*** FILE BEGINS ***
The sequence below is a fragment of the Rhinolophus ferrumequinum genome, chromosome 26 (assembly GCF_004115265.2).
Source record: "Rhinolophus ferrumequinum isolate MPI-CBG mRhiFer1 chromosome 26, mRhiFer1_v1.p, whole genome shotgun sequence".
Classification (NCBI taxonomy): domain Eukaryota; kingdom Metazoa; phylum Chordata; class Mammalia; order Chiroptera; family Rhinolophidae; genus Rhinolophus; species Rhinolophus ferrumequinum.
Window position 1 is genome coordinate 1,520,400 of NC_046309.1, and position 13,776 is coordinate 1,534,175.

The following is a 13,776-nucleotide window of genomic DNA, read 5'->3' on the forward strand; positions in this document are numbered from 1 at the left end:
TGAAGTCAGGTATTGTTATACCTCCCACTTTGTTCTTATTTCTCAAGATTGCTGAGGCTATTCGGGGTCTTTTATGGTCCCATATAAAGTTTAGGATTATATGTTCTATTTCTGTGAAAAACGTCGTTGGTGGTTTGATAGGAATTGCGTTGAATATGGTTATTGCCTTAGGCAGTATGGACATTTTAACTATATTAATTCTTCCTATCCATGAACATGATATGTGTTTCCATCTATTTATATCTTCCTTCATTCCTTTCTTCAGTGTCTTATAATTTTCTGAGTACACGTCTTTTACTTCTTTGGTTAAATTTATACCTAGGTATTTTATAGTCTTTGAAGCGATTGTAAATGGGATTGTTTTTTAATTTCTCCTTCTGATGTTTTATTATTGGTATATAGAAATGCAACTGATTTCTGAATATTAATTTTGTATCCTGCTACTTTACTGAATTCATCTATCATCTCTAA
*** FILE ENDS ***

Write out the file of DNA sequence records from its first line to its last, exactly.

The sequence below is a fragment of the Rhinolophus ferrumequinum genome, chromosome 26 (assembly GCF_004115265.2).
Source record: "Rhinolophus ferrumequinum isolate MPI-CBG mRhiFer1 chromosome 26, mRhiFer1_v1.p, whole genome shotgun sequence".
Classification (NCBI taxonomy): domain Eukaryota; kingdom Metazoa; phylum Chordata; class Mammalia; order Chiroptera; family Rhinolophidae; genus Rhinolophus; species Rhinolophus ferrumequinum.
Window position 1 is genome coordinate 1,520,400 of NC_046309.1, and position 13,776 is coordinate 1,534,175.

The following is a 13,776-nucleotide window of genomic DNA, read 5'->3' on the forward strand; positions in this document are numbered from 1 at the left end:
TGAAGTCAGGTATTGTTATACCTCCCACTTTGTTCTTATTTCTCAAGATTGCTGAGGCTATTCGGGGTCTTTTATGGTCCCATATAAAGTTTAGGATTATATGTTCTATTTCTGTGAAAAACGTCGTTGGTGGTTTGATAGGAATTGCGTTGAATATGGTTATTGCCTTAGGCAGTATGGACATTTTAACTATATTAATTCTTCCTATCCATGAACATGATATGTGTTTCCATCTATTTATATCTTCCTTCATTCCTTTCTTCAGTGTCTTATAATTTTCTGAGTACACGTCTTTTACTTCTTTGGTTAAATTTATACCTAGGTATTTTATAGTCTTTGAAGCGATTGTAAATGGGATTGTTTTTTAATTTCTCCTTCTGATGTTTTATTATTGGTATATAGAAATGCAACTGATTTCTGAATATTAATTTTGTATCCTGCTACTTTACTGAATTCATCTATCATCTCTAA